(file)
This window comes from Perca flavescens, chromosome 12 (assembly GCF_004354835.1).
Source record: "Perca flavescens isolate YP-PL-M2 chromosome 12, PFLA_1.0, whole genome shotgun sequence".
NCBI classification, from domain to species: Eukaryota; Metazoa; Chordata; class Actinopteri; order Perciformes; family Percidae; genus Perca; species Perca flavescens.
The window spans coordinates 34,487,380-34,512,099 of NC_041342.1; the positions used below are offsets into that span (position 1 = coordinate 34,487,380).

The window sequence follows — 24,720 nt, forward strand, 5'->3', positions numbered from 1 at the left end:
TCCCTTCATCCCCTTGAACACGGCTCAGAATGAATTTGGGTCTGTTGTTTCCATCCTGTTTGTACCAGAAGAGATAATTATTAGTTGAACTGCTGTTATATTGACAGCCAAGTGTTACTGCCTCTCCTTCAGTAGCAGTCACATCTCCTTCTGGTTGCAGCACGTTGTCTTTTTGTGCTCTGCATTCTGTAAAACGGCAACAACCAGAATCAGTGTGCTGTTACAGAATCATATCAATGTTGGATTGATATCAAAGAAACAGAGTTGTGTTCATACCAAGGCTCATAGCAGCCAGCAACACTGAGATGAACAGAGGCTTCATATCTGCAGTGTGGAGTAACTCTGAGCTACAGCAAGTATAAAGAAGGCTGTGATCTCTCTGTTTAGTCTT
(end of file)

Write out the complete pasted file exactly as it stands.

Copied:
This window comes from Perca flavescens, chromosome 12 (assembly GCF_004354835.1).
Source record: "Perca flavescens isolate YP-PL-M2 chromosome 12, PFLA_1.0, whole genome shotgun sequence".
NCBI classification, from domain to species: Eukaryota; Metazoa; Chordata; class Actinopteri; order Perciformes; family Percidae; genus Perca; species Perca flavescens.
The window spans coordinates 34,487,380-34,512,099 of NC_041342.1; the positions used below are offsets into that span (position 1 = coordinate 34,487,380).

The window sequence follows — 24,720 nt, forward strand, 5'->3', positions numbered from 1 at the left end:
TCCCTTCATCCCCTTGAACACGGCTCAGAATGAATTTGGGTCTGTTGTTTCCATCCTGTTTGTACCAGAAGAGATAATTATTAGTTGAACTGCTGTTATATTGACAGCCAAGTGTTACTGCCTCTCCTTCAGTAGCAGTCACATCTCCTTCTGGTTGCAGCACGTTGTCTTTTTGTGCTCTGCATTCTGTAAAACGGCAACAACCAGAATCAGTGTGCTGTTACAGAATCATATCAATGTTGGATTGATATCAAAGAAACAGAGTTGTGTTCATACCAAGGCTCATAGCAGCCAGCAACACTGAGATGAACAGAGGCTTCATATCTGCAGTGTGGAGTAACTCTGAGCTACAGCAAGTATAAAGAAGGCTGTGATCTCTCTGTTTAGTCTT